#BookReview: Miss Memory Lane by Colton Haynes

Raw. Brutal. Not A Name-Dropping Hollywood Story. Like so many others, I first “met” Haynes when he showed up on my TV screen as Roy Harper in CW’s Arrow. A show which I didn’t want to like at first because it came *so* close to Smallville and Justin Hartley’s own excellent portrayal of the same (now titular) character, but whose grit and realism shined through and made me a fan (at least of its earlier seasons). But I never knew too much of the actual Colton Haynes other than knowing that he seemed to be friends with his female cast mates in particular and that he had previously been on the MTV version of Teen Wolf.

And while both of these shows are mentioned here (with more details about Teen Wolf than Arrow, though not a Hollywood-gossip type entry on either of them), the focus of this book is more about Haynes’ upbringing, from his earliest memories to his first sexual abuse at age six to his later sexual abuse throughout his teenage years, and his life as all of this was happening. Even when we get into the areas where he came into the public eye, beginning with modeling in New York and LA (after h

This review of Miss Memory Lane by Colton Haynes was originally written on June 9, 2022.

Featured New Release of the Week: Dovetail by Karen McQuestion

This week we’re looking at a tale with a very interesting spin on the classic dual timeline story. This week we’re looking at Dovetail by Karen McQuestion.

Growing up, my dad watched a lot of This Old House with Steve Thomas and Norm Abrams, as well as Abrams’ other show The New Yankee Workshop. Abrams in particular was an old school wood worker, and This Old House routinely featured shows that were even then 80 years old (over a century old today). So from a wood working side… I saw a lot of dovetails on TV as a child of the 80s and 90s. In this tale, McQuestion even describes them perfectly as she is describing an early 20th century man’s own wood working: a particular join of wood that makes the wood near inseparable even without any kind of glue or other fastener. And it truly is a thing of beauty when done properly, a join that actually adds to the overall beauty of the piece it is a part of.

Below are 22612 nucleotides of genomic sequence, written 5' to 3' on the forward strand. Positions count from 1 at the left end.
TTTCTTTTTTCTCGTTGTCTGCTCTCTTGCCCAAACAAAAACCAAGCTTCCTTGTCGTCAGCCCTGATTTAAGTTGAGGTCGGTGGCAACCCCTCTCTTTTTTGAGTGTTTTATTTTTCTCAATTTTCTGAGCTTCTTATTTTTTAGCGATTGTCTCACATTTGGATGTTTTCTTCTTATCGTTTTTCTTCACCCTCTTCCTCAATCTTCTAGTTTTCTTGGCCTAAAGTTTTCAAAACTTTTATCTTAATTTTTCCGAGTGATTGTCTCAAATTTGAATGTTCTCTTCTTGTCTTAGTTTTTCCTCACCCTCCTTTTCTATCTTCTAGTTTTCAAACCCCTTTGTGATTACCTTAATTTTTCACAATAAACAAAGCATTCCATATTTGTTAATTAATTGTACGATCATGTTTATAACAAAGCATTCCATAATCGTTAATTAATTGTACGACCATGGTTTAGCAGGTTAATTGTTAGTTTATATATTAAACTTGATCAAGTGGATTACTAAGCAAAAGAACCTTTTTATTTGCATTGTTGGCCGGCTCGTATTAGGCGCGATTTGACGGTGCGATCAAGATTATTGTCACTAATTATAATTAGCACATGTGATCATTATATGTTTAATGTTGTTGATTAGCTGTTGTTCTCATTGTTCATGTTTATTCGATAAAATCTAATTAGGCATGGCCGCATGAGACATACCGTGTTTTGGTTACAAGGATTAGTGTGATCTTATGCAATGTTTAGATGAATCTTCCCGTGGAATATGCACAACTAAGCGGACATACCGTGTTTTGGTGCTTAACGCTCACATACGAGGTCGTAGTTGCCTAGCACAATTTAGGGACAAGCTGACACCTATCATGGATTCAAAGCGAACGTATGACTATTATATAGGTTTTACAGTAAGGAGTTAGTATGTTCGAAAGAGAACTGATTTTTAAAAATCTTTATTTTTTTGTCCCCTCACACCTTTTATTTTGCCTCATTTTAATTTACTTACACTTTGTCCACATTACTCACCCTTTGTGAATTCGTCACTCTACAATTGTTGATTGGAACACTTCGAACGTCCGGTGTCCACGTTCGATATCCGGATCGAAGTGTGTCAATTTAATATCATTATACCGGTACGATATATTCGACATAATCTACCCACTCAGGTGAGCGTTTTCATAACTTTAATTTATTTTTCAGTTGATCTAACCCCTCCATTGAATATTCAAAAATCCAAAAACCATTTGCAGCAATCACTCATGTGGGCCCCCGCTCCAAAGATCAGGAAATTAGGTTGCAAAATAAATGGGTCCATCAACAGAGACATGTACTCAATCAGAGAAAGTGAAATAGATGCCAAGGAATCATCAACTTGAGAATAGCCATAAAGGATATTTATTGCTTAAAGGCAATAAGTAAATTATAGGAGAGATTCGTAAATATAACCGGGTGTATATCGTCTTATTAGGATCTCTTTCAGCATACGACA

And let me tell you… this particular story does the woodworking technique justice. McQuestion here does a pretty dramatic departure from her 2019 work Good Man Dalton, which was much lighter and airier. Instead, here we see rural early 20th century mores in full effect, as well as strong themes of jealousy and possession with disastrous results and lifelong regret. But what makes this story truly stand out is exactly how McQuestion executes the dovetail. When you’ve read as many books as I have, you see a lot of dual timeline stories these days. Hell, even the recently ended Arrow tv show famously used dual timelines in its entire run, even long after its initial run of them was over. What you don’t see, what I’ve never seen done before quite like this, is the exact mechanism McQuestion chooses to use to tell that particular story and have it dovetail with what is happening in the more current (though still nearly 40 years prior to the time I write this, and indeed in the year of my birth) story. I don’t want to give it away, even though the description speaks of it, simply because it was so well done and watching it unfold was truly a thing of beauty.

Indeed, in one particular section I was actually expecting one thing to happen – what I would have expected if I was in that situation, with a .308 hunting rifle and scope – and even here, McQuestion chose instead to continue with the dovetail.

Truly a phenomenal work, and very much recommended.

As always, the Goodreads/ Amazon review:
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